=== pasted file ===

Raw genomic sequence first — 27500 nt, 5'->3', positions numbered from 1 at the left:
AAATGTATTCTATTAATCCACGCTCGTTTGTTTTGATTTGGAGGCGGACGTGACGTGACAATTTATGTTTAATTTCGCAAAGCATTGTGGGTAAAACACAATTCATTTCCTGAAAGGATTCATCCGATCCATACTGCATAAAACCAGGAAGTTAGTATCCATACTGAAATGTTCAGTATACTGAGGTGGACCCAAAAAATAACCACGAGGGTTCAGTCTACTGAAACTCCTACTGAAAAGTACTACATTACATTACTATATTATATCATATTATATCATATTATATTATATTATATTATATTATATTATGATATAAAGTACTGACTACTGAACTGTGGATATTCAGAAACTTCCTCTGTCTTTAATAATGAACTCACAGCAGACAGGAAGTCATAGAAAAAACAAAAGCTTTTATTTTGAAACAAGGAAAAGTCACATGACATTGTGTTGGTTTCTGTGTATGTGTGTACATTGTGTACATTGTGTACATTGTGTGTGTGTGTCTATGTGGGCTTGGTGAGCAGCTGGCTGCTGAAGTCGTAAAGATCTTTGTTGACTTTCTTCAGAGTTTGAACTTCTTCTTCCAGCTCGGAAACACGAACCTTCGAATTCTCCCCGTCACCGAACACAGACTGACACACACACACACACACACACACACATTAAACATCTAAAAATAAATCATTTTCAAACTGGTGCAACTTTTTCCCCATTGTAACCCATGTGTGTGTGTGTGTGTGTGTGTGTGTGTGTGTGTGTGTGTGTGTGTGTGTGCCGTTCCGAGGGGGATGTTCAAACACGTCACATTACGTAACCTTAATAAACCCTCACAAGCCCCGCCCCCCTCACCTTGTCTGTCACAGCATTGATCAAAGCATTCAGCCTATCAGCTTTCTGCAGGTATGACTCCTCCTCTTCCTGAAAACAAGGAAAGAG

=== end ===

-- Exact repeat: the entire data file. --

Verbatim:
Raw genomic sequence first — 27500 nt, 5'->3', positions numbered from 1 at the left:
AAATGTATTCTATTAATCCACGCTCGTTTGTTTTGATTTGGAGGCGGACGTGACGTGACAATTTATGTTTAATTTCGCAAAGCATTGTGGGTAAAACACAATTCATTTCCTGAAAGGATTCATCCGATCCATACTGCATAAAACCAGGAAGTTAGTATCCATACTGAAATGTTCAGTATACTGAGGTGGACCCAAAAAATAACCACGAGGGTTCAGTCTACTGAAACTCCTACTGAAAAGTACTACATTACATTACTATATTATATCATATTATATCATATTATATTATATTATATTATATTATATTATGATATAAAGTACTGACTACTGAACTGTGGATATTCAGAAACTTCCTCTGTCTTTAATAATGAACTCACAGCAGACAGGAAGTCATAGAAAAAACAAAAGCTTTTATTTTGAAACAAGGAAAAGTCACATGACATTGTGTTGGTTTCTGTGTATGTGTGTACATTGTGTACATTGTGTACATTGTGTGTGTGTGTCTATGTGGGCTTGGTGAGCAGCTGGCTGCTGAAGTCGTAAAGATCTTTGTTGACTTTCTTCAGAGTTTGAACTTCTTCTTCCAGCTCGGAAACACGAACCTTCGAATTCTCCCCGTCACCGAACACAGACTGACACACACACACACACACACACACACATTAAACATCTAAAAATAAATCATTTTCAAACTGGTGCAACTTTTTCCCCATTGTAACCCATGTGTGTGTGTGTGTGTGTGTGTGTGTGTGTGTGTGTGTGTGTGTGTGTGTGCCGTTCCGAGGGGGATGTTCAAACACGTCACATTACGTAACCTTAATAAACCCTCACAAGCCCCGCCCCCCTCACCTTGTCTGTCACAGCATTGATCAAAGCATTCAGCCTATCAGCTTTCTGCAGGTATGACTCCTCCTCTTCCTGAAAACAAGGAAAGAG